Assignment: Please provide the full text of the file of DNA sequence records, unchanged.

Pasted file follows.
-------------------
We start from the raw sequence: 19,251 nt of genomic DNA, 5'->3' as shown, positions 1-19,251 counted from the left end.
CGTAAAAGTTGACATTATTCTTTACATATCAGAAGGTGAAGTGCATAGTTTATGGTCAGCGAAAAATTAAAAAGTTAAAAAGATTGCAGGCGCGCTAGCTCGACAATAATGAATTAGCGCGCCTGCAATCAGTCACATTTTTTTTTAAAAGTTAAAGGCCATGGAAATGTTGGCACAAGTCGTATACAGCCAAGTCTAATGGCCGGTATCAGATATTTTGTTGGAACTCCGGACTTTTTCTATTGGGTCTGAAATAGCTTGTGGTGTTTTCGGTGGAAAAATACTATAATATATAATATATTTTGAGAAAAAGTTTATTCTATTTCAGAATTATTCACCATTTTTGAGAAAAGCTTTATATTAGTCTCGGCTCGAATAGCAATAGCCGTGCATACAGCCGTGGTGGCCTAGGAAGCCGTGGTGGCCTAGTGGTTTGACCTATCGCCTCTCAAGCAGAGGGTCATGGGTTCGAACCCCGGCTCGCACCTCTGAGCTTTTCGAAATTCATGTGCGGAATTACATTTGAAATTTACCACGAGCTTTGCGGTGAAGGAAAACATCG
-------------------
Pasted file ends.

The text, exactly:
We start from the raw sequence: 19,251 nt of genomic DNA, 5'->3' as shown, positions 1-19,251 counted from the left end.
CGTAAAAGTTGACATTATTCTTTACATATCAGAAGGTGAAGTGCATAGTTTATGGTCAGCGAAAAATTAAAAAGTTAAAAAGATTGCAGGCGCGCTAGCTCGACAATAATGAATTAGCGCGCCTGCAATCAGTCACATTTTTTTTTAAAAGTTAAAGGCCATGGAAATGTTGGCACAAGTCGTATACAGCCAAGTCTAATGGCCGGTATCAGATATTTTGTTGGAACTCCGGACTTTTTCTATTGGGTCTGAAATAGCTTGTGGTGTTTTCGGTGGAAAAATACTATAATATATAATATATTTTGAGAAAAAGTTTATTCTATTTCAGAATTATTCACCATTTTTGAGAAAAGCTTTATATTAGTCTCGGCTCGAATAGCAATAGCCGTGCATACAGCCGTGGTGGCCTAGGAAGCCGTGGTGGCCTAGTGGTTTGACCTATCGCCTCTCAAGCAGAGGGTCATGGGTTCGAACCCCGGCTCGCACCTCTGAGCTTTTCGAAATTCATGTGCGGAATTACATTTGAAATTTACCACGAGCTTTGCGGTGAAGGAAAACATCG